UPDATE: City of Vancouver approves new fees for electric car charging

Click to play video: 'Vancouver implements fees for charging electric vehicles'
Vancouver implements fees for charging electric vehicles
Tue, Jun 27: A shock to the system for Vancouver drivers, after city council voted to charge fees at electric charging stations. Grace Ke reports – Jun 27, 2017

Electric Vehicle (EV) owners in Vancouver will now have to pay up if they want to charge up.

Vancouver City Council has approved a new policy that will see EV owners, who had previously been able to charge up for free at city charge stations, on the hook for electricity.

According to the new policy, EV owners will have to pay $2 per hour for a slow charge.

READ MORE: B.C. funds program to boost electric car use

Those in a hurry and looking to power up quickly will be on the hook for $16 per hour.

In both cases, drivers will still have to pay an hourly parking meter rate, which was already in place for the use of charging stations.

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The city estimates the new rates would be equivalent to about 50 cents per litre of gas.

READ MORE: B.C. drivers can get up to $12K incentive to buy electric vehicle

Green Councillor Adriane Carr says high demand for the charging stations was part of the decision to move ahead with the fees.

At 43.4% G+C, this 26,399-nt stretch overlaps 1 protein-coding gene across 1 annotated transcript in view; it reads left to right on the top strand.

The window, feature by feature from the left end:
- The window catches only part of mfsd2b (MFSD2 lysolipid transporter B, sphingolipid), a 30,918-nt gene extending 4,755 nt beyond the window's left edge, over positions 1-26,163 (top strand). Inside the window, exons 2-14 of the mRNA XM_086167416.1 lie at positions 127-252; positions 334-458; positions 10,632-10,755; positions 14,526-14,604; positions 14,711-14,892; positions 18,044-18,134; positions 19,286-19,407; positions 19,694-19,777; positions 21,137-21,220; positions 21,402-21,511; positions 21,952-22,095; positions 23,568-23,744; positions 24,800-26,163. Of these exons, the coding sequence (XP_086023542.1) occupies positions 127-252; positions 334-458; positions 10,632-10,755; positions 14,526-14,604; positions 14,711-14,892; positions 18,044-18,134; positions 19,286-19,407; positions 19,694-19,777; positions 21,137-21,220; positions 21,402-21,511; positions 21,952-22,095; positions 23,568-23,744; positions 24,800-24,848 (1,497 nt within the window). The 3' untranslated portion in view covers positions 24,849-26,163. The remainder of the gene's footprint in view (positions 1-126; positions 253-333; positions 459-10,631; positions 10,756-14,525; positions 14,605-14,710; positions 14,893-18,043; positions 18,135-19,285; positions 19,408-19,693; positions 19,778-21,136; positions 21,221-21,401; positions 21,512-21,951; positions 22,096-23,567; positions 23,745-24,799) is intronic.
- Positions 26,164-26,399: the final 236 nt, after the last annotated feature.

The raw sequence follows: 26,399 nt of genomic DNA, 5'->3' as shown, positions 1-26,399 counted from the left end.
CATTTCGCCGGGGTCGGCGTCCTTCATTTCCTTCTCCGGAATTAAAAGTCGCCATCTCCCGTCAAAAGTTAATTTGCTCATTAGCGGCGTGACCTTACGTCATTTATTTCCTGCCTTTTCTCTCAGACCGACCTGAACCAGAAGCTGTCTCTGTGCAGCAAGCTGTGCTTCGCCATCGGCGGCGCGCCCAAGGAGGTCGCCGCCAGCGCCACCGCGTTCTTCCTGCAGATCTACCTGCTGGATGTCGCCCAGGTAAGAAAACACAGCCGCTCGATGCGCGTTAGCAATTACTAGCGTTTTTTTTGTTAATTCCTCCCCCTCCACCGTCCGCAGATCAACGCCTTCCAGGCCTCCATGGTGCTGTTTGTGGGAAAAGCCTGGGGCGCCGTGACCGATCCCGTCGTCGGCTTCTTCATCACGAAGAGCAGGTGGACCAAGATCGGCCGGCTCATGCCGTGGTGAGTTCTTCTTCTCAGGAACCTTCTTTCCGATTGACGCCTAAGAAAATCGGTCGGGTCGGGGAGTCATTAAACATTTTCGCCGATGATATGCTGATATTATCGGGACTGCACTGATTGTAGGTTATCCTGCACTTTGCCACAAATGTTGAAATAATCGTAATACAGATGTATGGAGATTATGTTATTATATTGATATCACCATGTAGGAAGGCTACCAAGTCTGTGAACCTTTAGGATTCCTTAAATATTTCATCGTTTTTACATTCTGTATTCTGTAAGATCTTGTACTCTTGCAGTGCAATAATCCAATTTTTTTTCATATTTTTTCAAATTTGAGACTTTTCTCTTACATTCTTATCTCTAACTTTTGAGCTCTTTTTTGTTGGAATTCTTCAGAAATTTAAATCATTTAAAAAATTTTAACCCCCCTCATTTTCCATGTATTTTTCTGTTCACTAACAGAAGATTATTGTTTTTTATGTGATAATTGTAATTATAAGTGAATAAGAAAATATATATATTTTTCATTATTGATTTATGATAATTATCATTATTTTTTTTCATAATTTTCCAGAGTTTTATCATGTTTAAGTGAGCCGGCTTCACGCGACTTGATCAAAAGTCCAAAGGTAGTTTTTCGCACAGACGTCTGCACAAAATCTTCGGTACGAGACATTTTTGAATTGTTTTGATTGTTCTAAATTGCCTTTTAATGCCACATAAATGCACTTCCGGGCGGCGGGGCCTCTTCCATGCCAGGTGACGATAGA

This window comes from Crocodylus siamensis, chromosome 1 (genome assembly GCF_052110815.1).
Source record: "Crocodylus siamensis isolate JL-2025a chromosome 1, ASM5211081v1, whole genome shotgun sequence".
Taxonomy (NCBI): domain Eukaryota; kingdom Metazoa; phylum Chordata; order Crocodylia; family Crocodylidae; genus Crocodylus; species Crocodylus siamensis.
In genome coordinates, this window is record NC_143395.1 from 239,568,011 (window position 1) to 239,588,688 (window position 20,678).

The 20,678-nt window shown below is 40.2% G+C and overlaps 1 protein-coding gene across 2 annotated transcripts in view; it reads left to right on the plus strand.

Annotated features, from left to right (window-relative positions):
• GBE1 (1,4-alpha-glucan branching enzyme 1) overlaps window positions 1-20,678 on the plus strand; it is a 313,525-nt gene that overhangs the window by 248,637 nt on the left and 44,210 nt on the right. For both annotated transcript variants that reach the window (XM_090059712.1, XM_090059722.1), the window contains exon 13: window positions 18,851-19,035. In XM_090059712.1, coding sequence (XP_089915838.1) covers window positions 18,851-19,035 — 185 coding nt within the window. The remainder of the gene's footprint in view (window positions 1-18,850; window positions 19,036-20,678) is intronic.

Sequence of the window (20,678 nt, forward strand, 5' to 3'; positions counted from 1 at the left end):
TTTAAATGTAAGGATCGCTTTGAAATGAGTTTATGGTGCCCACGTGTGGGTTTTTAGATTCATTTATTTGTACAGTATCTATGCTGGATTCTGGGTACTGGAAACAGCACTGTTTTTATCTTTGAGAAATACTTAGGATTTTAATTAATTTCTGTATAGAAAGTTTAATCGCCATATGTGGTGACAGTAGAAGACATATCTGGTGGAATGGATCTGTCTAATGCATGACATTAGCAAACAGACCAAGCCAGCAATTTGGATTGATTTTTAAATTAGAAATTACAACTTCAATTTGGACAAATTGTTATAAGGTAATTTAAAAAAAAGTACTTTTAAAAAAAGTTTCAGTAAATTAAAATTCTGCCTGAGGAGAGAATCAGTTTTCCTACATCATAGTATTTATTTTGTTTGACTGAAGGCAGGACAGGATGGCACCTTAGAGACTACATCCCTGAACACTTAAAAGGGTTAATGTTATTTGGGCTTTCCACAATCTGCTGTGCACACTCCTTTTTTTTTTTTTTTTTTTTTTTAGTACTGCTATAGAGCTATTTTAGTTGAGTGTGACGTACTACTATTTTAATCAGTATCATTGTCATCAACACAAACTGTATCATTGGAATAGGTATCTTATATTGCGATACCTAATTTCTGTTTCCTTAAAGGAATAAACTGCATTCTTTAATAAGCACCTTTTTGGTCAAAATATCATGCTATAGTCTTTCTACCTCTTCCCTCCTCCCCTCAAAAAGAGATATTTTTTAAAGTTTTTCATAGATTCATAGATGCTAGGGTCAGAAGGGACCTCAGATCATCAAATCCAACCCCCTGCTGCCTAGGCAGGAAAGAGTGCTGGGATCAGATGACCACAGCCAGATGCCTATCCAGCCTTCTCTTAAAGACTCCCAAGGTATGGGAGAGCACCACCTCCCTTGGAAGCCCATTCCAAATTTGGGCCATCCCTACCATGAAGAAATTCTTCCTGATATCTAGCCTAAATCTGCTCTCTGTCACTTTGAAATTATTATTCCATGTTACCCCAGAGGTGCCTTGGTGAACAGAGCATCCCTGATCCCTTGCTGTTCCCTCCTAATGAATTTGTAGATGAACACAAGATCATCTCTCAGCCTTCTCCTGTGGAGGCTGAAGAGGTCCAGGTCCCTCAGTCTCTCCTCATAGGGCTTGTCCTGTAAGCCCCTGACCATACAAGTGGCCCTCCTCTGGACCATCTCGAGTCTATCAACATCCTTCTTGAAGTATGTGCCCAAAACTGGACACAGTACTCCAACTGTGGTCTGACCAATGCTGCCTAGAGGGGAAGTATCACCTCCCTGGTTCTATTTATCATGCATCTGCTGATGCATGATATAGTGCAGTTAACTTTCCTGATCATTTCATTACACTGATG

“It looks like it’s going to be a pilot project that staff are going to start on quickly. They are very keen to see the response. There are parking meters right now that have electric vehicle charging stations, they are backed up and it’s hard to get at them.”

Council also approved another pilot program calling for 20 new charging stations, 15 of which would be residential installations.

The city currently has 16 curbside charging stations.

Use of electric vehicle charging stations has more than doubled in the past two years in Vancouver and the city says the stations where fees are being introduced had over 17,000 charging sessions last year.

BC Hydro expects the number of electric vehicles in B.C. to increase to about 300,000 in less than 15 years, and Vancouver alone expects to see about 30,000 of the rechargeable cars.

The city says the pilot programs will continue for two years and the results will be reported back to council.

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-With files from Canadian Press

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